The Way Down Wanderers
The Way Down Wanderers are from the very heartland of America - central Illinois, Peoria, to be exact - which is reflected in their distinctive sound, which draws on elements of bluegrass, but also touches on classic rock influences including the multi-part harmonies of the Beach Boys and The Band's hybrid soul, as well as the roots qualities of The Avett Brothers and Jason Isbell and the 400 Unit, with surprising elements of jazz, classical music and even hip-hop.
The band's self-released sophomore album, illusions, follows their self-titled 2016 debut, a pair of EPs and Live at the Old Rock House. Produced, engineered and mixed by Grammy winner David Schiffman, who has worked with an eclectic batch of artists from Johnny Cash and HAIM to System of a Down and Rage Against the Machine, at L.A.'s Sargent Studios and Chicago's Shirk Studios, the new effort finds the band collaborating and exchanging ideas to further distinguish their unique sound.
The band's two chief songwriters - Austin Krause-Thompson and Collin Krause - have known each other for six years now, starting when Austin was 19 and Collin 15, and while they each write separately, this time around there was much more working in tandem.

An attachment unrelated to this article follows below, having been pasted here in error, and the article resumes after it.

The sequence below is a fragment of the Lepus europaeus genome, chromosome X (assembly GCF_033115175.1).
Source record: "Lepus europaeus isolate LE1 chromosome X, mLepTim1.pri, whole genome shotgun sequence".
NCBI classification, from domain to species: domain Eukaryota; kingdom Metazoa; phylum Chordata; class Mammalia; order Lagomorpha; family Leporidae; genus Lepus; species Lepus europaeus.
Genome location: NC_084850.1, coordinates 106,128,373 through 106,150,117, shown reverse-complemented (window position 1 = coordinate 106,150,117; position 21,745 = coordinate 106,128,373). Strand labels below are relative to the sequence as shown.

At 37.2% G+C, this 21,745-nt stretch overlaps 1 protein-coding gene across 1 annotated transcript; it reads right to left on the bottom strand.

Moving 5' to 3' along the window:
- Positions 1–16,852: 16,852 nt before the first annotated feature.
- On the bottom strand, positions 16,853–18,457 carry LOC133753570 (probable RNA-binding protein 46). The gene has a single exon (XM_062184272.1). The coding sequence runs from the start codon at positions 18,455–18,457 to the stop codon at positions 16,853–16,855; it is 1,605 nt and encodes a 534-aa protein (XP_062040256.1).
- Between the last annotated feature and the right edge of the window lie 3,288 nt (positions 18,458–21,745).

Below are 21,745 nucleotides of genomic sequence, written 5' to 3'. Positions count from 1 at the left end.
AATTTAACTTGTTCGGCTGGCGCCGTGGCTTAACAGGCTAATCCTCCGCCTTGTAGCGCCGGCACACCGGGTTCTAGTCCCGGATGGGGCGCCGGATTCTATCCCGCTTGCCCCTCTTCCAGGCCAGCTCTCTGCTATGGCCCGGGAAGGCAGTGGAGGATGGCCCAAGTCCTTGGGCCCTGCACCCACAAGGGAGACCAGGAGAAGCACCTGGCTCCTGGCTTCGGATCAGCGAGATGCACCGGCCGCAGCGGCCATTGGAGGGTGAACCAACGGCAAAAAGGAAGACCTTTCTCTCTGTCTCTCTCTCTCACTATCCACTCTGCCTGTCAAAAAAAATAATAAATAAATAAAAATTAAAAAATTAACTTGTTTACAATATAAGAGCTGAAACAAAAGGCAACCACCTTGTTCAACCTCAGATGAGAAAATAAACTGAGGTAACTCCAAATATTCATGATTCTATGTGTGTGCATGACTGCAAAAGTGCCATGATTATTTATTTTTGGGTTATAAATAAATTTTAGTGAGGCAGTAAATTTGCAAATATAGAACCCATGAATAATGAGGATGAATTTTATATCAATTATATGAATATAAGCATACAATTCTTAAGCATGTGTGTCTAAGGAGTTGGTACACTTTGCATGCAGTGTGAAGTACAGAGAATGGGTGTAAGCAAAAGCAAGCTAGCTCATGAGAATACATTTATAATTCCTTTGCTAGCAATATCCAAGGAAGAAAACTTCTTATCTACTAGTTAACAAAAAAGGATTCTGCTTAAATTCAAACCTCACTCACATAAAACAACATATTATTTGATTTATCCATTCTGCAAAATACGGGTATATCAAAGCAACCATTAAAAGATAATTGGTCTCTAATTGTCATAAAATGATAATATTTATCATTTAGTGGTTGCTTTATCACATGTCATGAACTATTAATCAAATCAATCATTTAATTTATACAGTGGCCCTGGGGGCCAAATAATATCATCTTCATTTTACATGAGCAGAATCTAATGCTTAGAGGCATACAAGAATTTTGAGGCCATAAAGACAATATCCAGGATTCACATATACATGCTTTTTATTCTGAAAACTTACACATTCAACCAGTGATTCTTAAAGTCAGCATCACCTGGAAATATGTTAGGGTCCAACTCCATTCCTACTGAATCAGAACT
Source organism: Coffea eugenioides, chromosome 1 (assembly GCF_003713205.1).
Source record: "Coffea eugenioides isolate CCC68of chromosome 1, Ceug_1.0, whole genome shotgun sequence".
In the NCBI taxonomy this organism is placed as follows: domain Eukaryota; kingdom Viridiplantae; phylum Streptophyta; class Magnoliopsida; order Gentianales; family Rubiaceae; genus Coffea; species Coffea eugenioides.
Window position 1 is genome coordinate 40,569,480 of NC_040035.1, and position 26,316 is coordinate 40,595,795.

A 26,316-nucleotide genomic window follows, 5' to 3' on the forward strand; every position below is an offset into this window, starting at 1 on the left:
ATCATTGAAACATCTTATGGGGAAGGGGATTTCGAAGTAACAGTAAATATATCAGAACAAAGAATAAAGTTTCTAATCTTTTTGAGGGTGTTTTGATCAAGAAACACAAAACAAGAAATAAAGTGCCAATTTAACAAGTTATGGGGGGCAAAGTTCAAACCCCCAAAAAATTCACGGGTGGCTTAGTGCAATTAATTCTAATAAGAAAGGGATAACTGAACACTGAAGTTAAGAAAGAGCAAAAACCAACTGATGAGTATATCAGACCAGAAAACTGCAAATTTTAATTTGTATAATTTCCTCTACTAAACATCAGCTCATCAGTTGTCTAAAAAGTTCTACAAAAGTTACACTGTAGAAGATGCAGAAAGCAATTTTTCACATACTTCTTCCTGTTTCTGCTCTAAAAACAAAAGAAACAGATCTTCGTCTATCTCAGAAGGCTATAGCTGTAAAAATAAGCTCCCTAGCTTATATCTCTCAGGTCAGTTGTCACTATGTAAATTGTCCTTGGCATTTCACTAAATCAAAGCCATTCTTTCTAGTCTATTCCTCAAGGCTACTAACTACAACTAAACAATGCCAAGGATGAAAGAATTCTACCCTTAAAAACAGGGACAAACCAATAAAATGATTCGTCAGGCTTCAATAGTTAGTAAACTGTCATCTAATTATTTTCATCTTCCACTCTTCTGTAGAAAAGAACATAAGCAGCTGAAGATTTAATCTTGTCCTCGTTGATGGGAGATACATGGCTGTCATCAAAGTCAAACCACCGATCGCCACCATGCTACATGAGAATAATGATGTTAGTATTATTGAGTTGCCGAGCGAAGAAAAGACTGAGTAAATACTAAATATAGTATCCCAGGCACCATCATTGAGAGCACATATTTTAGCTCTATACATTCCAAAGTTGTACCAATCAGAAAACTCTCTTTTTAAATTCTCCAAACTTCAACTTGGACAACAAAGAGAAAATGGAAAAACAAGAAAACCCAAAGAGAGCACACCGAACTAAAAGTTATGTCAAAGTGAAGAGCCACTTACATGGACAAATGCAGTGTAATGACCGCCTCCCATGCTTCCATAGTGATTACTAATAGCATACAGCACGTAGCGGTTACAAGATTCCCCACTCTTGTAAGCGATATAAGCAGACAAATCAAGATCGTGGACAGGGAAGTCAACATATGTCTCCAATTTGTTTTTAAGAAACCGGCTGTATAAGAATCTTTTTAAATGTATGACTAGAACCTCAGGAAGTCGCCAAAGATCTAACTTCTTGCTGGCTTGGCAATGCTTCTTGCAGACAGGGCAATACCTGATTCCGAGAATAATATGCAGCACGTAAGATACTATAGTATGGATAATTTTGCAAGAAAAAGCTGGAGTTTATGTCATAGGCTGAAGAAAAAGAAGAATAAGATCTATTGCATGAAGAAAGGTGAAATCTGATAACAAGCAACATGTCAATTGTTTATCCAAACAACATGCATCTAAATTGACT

Emily Stewart plays original tunes rooted in the folk, country, and blues traditions of the deep south. She first discovered her voice while perched in a south Alabama church pew as a child, and her vocal stylings are those of a true southern siren. Her roots as a writer also reach back to her hometown, Alabama's literary capital, where she was raised in the belly of the family newspaper and commissioned as a columnist before growing tall enough to reach the employee time clock. With lyrics and melodies that channel the strength of Odetta, the delicate twang of Kitty Wells, and the forthright softness of Loretta Lynn, Emily finds a song in every story.
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